God has called us to enjoy His many wonderful attributes throughout the Psalms.  He is patient, kind, caring, merciful, just, faithful, and unrelenting.  While He is exalted in the highest heavens with knowledge too lofty to attain, He is a personal, close, and specific Father who gives us every opportunity to allow Him to work and act in our lives.  The highest of praise goes to an infinite God who has loved us so much! BUT, praise is far beyond acknowledgement.  Praise is an immersive experience. It may be great to see something praiseworthy, but to fully experience praise, we must share it.  Praise is not only see to see the sunset, it is to let others know and share in the moment.  When we experience His blessing, His healing, His power, His comfort, or His love, we cannot be silent or accept; we cannot let it go under the radar. We must let others know.  In this, we have then offered praise.

 

“Let them praise the name of the Lord, for his name alone is exalted; This splendor is above the earth and the heavens. And he has raised up for his people a horn, the praise of all his faithful servants, of Israel, the people close to his heart” Psalm 148:13-14.

“Let everything that has breath praise the Lord. Praise the Lord.” 150:6

-Aaron Winner

(Photo credit: Aaron Winner – most beautiful sunset)

The Earth Cries Out

Psalms 96-102

psalms_96-1

Wednesday, January 11

The Appalachians are amazing. I grew up in the foothills of the Smokies and the Blue Ridge. On a clear day at the top of the hill you could see gracefully rolling mountains in the distance. If you live near the Rockies or even parts of Alaska, mountains in your imagination peak and may be white tipped year-round. However, in the imagination of a southern boy of the Carolinas, mountains are tree-covered rolling and majestic mountains. These are old and they feel even grander because of their age. I remember a time when I went hiking with some friends in the eastern mountains of North Carolina. We got to the top of the hike, and we could see the road cutting through the valley. The cars were smaller than toys; buildings, houses or stores were miniatures too small for a child and people were indistinguishable. However, the path they cut through the valley was noticeable. This was humanity’s doing.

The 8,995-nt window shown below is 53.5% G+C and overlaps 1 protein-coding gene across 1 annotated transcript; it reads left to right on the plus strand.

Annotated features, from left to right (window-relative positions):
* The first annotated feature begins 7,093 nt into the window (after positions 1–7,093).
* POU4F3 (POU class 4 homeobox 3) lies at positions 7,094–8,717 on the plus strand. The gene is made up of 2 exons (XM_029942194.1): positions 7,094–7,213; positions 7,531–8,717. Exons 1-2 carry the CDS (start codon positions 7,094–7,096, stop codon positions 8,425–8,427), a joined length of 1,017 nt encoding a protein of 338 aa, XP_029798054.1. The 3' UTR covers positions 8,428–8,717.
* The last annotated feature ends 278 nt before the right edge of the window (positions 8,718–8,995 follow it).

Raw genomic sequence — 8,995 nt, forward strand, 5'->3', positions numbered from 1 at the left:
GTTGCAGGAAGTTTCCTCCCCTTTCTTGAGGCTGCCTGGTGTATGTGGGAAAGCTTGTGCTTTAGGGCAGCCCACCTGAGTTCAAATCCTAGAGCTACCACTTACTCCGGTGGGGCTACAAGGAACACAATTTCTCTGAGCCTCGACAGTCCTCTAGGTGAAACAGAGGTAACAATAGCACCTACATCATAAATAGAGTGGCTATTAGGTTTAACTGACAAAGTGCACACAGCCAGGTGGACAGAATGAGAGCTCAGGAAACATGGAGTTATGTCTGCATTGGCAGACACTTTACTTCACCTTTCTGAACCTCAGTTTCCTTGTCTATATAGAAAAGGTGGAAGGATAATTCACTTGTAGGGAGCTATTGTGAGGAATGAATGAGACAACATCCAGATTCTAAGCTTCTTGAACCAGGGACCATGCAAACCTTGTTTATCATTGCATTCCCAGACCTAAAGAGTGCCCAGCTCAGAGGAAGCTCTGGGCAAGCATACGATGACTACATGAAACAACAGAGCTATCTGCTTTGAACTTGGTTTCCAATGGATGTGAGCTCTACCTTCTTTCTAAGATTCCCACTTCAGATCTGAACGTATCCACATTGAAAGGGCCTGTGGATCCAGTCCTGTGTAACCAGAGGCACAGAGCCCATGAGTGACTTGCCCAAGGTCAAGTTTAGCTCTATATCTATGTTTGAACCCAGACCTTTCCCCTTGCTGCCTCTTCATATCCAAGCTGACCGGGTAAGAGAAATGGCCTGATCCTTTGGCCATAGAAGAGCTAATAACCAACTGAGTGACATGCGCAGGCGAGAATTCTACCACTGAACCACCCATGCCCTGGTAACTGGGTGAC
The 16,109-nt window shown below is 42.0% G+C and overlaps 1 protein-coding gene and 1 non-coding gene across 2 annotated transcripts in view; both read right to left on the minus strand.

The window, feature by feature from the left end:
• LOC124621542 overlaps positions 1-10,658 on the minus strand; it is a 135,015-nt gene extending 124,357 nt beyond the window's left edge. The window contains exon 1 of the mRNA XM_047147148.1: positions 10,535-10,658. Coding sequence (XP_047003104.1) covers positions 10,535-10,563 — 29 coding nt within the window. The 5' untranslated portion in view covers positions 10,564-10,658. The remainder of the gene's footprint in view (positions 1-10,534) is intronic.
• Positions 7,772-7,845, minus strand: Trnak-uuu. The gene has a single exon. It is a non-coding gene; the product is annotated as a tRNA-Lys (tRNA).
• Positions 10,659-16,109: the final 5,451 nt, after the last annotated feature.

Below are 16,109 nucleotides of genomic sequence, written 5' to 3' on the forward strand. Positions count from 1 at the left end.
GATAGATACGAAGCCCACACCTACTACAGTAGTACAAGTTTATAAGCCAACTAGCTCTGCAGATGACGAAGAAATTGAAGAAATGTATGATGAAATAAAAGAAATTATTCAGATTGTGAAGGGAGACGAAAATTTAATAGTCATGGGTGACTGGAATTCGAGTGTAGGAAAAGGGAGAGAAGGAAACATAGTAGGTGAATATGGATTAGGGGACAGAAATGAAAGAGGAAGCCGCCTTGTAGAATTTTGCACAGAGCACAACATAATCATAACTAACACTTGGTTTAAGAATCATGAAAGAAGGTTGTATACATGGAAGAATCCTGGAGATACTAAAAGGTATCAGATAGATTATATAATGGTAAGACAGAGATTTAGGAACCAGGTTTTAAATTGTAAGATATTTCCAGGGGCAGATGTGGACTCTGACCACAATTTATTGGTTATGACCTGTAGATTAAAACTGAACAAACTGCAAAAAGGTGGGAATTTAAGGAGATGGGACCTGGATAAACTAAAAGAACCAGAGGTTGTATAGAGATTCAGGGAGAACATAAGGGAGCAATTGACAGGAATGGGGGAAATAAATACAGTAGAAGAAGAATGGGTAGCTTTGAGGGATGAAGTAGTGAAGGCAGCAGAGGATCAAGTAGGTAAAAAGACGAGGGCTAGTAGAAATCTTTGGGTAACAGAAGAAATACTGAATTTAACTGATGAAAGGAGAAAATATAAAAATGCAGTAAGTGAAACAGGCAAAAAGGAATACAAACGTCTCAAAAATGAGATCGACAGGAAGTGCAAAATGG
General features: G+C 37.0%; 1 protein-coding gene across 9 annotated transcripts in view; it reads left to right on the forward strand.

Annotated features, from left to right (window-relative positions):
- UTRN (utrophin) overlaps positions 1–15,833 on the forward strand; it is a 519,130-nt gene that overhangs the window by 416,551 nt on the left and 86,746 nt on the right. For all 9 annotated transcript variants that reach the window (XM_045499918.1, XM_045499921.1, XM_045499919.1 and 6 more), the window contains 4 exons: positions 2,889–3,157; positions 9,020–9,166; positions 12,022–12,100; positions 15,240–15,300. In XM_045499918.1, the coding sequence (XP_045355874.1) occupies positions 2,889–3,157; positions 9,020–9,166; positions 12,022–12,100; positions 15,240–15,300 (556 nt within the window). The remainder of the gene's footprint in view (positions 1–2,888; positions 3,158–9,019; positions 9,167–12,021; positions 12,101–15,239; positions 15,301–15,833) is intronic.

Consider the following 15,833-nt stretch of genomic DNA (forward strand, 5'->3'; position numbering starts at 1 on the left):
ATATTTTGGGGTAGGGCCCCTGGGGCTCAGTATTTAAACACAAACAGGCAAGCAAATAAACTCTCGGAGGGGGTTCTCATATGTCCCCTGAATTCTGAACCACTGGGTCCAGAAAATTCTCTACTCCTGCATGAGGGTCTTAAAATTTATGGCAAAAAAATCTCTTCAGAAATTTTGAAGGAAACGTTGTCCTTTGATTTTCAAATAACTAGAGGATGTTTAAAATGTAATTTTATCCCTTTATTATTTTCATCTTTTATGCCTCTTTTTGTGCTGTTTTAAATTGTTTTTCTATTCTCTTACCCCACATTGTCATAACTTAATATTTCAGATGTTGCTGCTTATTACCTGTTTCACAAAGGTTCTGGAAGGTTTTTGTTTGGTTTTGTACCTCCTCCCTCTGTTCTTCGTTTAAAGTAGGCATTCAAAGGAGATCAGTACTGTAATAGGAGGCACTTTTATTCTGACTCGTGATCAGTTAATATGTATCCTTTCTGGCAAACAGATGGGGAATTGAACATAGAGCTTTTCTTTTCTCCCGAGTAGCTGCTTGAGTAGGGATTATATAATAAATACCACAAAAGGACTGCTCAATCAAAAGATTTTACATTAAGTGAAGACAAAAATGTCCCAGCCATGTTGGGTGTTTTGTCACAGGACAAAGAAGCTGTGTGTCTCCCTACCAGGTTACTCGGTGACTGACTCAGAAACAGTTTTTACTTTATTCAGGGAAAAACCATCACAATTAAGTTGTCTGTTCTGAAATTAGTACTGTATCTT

The mountains, however, were the work of God. For miles, the green mountains, the golden-red sunset, the crisp, clean air, were the blessings and handiwork of a loving and caring God. And the mountains let you know it. The mountains “shout together for joy.” (98:8) The Psalmist knows well that creation praises it’s creator. When the author says “sing to the LORD, all the earth”(96:1) I have tended to read that one small phrase as a command to all the people. But just as importantly, he is telling ALL of creation to sing praises to God. The trees and the forest (96:12) resound with the praises of God, when they are displaying majesty in fall or even in the depth of winter when they are barren. The sunset over the mountain, or the sunrise over the ocean displaying the play of colors that God desires we all see in creation. (Or, on the more western states, the sunset over the coast.) Sometimes the glory God displays in the created world is not beautiful but terrifying. Darkness, like the inky blackness of night; fire burning up his foes; lightning striking the ground with thunder exploding and roaring all around, all these show the greatness of God.